Posted by David Gealy, Client Executive on 05.06.20
We’ve all seen supply chain disruptions (to put it mildly) over the past couple of months, either on television and websites as we’ve soaked in the information coming at us from the 24-hour news channels, or at the stores (at least the ones that are still open…) as we steer ourselves at least six feet around the nearest person.
The world has been turned upside down due to the COVID-19 pandemic. The global economy is in a tailspin and the prediction of a quick recovery is becoming less likely as mention of a “new normal” begins to dominate the headlines.
But what will “new normal” look like? How does a Supply Chain leader filter through the minutia of information overload? From my lens, a few things seem apparent:
Near Sourcing: The shift over the past few of decades to offshore sourcing of essential healthcare items such as Personal Protective Equipment (PPE), testing supplies and pharmaceutical ingredients/medications will begin to swing back to North America. An overhaul of the entire U.S. Healthcare supply network will likely be required to support a pandemic as if one is imminent. If not already established, others will need to evaluate the trade-off of cost versus availability to become multi-sourced. Those who have “all their eggs in one basket” have very likely been disrupted the most.
eCommerce: Consumer buying habits have long ago shifted to internet shopping, and most of those who haven’t done so frequently prior to COVID-19 are certainly doing so now. All companies/brands, particularly those who are highly leveraged in brick-and-mortar retail space, will struggle to survive if they have not yet invested in infrastructure to support eCommerce fulfillment. If planning has not yet been started, it needs to start now so that executing the plan can happen ASAP once confidence returns with spending capital.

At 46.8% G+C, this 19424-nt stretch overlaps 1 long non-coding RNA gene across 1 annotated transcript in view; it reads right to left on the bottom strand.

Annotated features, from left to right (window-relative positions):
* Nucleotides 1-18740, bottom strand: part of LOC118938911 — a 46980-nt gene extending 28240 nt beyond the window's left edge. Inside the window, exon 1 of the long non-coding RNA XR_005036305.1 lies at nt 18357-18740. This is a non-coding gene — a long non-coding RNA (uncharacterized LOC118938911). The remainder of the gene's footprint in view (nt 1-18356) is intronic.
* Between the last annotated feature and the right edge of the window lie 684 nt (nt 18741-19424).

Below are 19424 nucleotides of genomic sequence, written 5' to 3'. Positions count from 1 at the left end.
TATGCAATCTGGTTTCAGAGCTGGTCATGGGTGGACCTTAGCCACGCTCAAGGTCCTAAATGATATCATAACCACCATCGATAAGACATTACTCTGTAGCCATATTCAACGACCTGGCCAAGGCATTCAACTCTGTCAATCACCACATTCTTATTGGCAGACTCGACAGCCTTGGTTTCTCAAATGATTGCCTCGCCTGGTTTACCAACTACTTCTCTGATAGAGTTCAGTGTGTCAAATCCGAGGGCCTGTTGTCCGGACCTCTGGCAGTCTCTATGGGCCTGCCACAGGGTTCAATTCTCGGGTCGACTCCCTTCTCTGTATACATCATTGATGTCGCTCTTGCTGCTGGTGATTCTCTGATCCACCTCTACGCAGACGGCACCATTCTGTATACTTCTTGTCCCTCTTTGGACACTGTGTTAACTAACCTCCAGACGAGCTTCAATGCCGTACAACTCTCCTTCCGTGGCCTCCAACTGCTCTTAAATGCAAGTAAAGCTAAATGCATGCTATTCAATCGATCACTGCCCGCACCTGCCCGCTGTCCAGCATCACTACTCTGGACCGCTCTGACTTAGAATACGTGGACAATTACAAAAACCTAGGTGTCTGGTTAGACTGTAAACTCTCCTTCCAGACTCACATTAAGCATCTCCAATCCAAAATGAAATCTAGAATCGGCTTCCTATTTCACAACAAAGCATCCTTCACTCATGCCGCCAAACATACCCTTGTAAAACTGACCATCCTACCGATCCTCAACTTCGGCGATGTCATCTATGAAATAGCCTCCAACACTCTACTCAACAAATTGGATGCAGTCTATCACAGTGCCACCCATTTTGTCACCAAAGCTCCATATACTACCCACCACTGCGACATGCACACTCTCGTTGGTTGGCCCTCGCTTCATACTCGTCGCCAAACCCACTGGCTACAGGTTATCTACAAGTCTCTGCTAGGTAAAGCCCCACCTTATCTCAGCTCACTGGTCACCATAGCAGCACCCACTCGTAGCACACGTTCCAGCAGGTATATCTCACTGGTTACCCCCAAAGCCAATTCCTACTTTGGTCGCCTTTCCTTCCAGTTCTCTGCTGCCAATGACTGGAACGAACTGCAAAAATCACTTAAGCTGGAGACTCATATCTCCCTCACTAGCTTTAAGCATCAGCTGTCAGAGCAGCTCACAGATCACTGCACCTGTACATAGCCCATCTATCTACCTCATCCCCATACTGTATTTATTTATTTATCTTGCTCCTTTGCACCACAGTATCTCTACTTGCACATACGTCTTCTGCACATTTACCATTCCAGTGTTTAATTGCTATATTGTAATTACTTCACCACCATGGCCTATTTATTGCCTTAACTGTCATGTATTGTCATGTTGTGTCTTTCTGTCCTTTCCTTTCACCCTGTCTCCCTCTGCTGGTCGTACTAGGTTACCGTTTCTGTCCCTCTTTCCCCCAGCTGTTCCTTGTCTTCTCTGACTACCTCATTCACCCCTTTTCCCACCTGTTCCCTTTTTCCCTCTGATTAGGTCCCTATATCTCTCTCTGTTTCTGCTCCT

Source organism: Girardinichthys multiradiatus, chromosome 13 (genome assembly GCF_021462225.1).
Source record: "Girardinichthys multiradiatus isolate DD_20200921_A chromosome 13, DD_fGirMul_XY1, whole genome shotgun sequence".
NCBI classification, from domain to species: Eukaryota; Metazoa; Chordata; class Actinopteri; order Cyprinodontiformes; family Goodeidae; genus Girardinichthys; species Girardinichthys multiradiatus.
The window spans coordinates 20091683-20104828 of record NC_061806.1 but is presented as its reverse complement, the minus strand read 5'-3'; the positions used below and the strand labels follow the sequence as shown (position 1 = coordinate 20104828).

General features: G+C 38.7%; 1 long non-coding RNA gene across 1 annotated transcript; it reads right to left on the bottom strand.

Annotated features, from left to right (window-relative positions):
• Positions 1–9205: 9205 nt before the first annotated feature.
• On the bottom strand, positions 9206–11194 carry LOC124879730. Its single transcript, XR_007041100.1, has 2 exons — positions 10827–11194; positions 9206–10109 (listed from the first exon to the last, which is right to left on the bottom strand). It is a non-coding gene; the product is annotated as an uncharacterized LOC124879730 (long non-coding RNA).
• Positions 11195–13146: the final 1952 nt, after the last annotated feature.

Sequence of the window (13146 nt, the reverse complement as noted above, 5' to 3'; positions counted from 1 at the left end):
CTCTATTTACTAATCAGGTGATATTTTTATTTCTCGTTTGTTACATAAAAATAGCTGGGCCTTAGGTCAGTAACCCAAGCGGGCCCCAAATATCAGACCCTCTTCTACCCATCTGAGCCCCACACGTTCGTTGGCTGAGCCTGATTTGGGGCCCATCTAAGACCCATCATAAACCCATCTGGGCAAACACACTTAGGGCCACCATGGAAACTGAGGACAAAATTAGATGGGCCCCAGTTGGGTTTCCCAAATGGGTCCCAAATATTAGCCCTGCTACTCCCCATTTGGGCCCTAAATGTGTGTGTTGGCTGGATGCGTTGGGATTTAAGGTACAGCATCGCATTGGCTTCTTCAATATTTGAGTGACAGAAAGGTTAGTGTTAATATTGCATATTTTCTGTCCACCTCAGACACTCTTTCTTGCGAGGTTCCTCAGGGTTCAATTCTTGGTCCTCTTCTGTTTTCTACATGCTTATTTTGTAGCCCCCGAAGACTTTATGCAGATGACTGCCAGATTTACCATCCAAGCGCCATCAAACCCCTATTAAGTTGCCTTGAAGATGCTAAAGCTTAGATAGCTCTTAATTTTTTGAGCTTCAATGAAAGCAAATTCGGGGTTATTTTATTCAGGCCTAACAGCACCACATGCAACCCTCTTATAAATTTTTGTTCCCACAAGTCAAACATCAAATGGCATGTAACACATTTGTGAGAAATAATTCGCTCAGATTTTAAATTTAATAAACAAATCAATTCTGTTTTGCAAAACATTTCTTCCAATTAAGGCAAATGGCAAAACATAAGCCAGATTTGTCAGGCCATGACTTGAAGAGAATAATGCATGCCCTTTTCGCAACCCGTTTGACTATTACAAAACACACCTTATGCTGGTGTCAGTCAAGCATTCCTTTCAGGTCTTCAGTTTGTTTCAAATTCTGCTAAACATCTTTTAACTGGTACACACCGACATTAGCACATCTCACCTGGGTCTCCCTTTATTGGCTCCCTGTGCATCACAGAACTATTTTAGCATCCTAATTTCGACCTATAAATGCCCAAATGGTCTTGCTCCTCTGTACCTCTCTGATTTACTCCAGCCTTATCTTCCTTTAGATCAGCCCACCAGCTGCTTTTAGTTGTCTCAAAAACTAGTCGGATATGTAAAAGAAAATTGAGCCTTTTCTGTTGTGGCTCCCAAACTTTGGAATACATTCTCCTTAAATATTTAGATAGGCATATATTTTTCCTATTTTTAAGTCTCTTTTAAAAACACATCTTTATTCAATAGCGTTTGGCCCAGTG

Seasonal Inventory: For those companies/brands considered “non-essential,” inventory is likely aging on displays and in backrooms. The need to sell this inventory becomes more critical every day, not to mention the need to fulfill it smartly. Some brands have established creative methods for order online, pick up curbside and have partnered with brands/channels that they likely would not have otherwise. Unfortunately, there will still be too much inventory in DCs and retail backrooms that is out of season by the time consumer confidence returns. Inventory in the pipeline is also at risk. Software applications to optimize fulfillment based on where it is available and where it is going has been around for years. If you’re one of the lucky ones that has invested in this solution, the value of your investment should become fully apparent once consumer confidence returns. If you’re not, the good news is that software providers are busy working on “plug-in” solutions to assist.
Days of On-Hand Inventory (Safety Stock): Over the past couple of decades, hospital networks, retailers, manufacturers, wholesalers, and medical supply companies have been working on numerous cost-cutting initiatives. One area of focus has been a drive to decrease on-hand inventory. Reducing the days of on-hand inventory and relying on more frequent deliveries has become the norm. This works well when the Supply Chain is working. The disruption has shown that this may not be the best practice from a strategic standpoint. Companies will need to take a long hard look at their current inventory models to find a balance between lost sales and carrying costs. Safety stock levels (on key items) will be needed to carry them over multi-month disruptions.